The police station was targeted because Israel's prime minister, Ariel Sharon, blames Yasser Arafat's Palestinian Authority, which controls Jenin and its surroundings under peace agreements reached in 1993, for not cracking down on Hamas or Islamic Jihad. Dore Gold, a spokesman for Sharon, described the tank operation as "an act of accountability." 

Palestinians do not dispute Jenin's reputation as a hotbed of suicide bombers. This city of blocky buildings and potholes overflows with bitterness about the more than 500 Palestinian fatalities in the past 10 months. Anger and nationalism blend with a belief in a divine sanction for martyrdom under Muslim tradition. 

"It is something people have begun to take pride in. We are not second to Nablus or Gaza in struggle," said Ramadan Bitta, the Jenin district governor.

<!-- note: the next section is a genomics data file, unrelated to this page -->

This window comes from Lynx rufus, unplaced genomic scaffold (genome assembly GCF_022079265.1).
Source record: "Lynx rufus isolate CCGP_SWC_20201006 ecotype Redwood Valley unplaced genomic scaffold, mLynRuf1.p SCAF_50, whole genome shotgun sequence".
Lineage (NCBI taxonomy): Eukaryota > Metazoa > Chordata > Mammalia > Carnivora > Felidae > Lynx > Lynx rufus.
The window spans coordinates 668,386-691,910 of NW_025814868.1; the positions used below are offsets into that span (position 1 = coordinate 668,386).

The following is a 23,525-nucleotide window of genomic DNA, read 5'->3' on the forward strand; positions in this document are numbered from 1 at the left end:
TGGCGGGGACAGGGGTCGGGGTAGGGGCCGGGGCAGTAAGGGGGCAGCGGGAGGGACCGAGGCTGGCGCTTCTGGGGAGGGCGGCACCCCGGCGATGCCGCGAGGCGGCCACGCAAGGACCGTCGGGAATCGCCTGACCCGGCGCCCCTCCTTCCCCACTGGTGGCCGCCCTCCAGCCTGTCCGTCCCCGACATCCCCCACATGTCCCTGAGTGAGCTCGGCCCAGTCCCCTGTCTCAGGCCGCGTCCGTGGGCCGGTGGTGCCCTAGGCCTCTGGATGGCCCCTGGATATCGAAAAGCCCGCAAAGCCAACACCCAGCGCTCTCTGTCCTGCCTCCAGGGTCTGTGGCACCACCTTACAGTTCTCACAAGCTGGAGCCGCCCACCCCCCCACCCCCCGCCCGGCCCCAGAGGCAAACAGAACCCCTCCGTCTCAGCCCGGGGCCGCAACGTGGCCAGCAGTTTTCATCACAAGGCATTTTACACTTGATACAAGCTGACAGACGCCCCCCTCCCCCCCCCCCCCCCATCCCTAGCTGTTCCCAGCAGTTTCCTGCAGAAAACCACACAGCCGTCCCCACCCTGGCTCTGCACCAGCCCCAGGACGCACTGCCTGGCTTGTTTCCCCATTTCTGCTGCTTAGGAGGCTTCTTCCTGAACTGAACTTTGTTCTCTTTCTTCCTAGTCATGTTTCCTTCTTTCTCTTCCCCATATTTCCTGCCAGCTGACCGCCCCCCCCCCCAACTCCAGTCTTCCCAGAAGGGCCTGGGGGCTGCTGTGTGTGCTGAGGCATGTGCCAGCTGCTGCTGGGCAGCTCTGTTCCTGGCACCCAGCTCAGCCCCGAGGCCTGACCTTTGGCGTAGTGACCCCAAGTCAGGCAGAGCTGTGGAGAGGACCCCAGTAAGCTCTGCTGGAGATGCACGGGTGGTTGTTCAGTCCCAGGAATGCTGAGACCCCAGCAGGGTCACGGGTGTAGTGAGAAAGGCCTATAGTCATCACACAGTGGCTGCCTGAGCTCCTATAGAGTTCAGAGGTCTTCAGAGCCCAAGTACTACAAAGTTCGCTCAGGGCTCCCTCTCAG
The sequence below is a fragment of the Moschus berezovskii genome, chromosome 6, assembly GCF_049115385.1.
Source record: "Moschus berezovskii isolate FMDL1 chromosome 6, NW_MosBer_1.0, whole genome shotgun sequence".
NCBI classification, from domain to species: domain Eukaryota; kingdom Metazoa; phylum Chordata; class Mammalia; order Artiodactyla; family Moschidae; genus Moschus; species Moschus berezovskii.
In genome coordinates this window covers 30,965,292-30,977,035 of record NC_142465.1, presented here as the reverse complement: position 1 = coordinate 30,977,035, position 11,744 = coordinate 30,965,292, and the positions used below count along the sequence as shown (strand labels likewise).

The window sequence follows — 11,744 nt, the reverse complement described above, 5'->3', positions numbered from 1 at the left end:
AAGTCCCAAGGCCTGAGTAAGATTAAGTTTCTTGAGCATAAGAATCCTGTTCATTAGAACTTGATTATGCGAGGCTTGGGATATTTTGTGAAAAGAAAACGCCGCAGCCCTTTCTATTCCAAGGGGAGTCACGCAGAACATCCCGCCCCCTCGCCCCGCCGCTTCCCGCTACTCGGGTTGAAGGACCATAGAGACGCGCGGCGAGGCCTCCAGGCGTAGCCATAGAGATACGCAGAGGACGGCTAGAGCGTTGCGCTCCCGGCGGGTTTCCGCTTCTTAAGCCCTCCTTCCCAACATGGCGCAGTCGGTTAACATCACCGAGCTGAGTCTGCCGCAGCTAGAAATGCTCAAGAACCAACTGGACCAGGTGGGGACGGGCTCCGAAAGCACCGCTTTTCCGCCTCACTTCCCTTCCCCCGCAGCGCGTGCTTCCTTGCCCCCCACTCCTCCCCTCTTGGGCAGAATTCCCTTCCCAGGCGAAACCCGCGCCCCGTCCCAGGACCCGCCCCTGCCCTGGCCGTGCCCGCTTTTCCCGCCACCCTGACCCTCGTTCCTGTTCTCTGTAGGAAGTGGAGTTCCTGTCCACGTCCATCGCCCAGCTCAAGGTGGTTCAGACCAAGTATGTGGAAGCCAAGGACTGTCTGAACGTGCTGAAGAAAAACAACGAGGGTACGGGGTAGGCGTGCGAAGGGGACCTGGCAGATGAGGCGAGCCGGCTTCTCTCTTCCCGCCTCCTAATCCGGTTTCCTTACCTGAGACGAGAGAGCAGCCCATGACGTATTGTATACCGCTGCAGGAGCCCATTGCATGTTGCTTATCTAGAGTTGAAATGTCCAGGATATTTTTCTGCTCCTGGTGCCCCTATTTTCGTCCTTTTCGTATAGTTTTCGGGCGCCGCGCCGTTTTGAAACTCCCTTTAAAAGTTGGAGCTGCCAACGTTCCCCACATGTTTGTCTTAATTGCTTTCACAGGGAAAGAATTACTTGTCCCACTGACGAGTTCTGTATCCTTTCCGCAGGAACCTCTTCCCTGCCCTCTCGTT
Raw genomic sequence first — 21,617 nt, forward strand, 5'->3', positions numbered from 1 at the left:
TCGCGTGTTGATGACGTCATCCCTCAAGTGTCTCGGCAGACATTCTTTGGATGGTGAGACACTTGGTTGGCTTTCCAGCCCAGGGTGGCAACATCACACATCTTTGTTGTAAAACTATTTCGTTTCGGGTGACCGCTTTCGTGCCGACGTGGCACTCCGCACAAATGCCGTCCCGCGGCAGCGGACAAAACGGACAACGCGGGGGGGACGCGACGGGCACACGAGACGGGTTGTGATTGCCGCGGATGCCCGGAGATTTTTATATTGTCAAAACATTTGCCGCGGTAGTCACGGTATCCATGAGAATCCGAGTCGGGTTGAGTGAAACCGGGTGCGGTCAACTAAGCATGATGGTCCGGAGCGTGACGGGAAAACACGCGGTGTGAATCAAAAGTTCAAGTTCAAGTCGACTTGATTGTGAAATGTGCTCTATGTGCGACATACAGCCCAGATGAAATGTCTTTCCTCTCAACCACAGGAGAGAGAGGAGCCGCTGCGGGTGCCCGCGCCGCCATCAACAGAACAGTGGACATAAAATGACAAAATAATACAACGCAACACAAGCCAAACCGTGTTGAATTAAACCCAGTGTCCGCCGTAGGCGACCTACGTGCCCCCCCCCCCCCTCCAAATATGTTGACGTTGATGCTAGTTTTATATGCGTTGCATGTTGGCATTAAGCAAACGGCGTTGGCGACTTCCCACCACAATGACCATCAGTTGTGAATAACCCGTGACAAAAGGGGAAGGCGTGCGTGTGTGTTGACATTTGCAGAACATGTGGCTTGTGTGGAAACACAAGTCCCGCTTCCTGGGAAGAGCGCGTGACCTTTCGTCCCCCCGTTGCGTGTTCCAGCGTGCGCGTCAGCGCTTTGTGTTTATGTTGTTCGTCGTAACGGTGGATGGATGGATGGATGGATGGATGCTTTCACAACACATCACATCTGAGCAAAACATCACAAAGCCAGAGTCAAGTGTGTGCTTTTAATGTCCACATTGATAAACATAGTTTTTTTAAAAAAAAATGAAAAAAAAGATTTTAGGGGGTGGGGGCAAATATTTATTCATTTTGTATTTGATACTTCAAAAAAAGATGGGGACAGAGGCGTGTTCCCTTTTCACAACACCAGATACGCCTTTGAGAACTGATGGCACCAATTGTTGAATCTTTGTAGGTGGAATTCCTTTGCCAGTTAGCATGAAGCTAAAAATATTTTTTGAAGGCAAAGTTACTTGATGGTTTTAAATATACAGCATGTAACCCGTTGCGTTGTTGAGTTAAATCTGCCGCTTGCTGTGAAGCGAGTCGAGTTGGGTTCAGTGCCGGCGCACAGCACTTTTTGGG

Bitta said Arafat's recent call for an end to attacks on civilians influences almost no one. "People here understand it only in one context: that both sides must stop," he said. "If the Israelis don't end killing, the Palestinian people don't see why they should, either." 

Jenin sits at the top of the West Bank, its back against high hills, its agricultural skirts spread westward toward the Mediterranean Sea. The flatlands are fertile, and Palestinians prize Jenin wheat. Fig and olive groves dot the hills that separate the city from the Jordan Valley in the east and the city of Nablus to the south.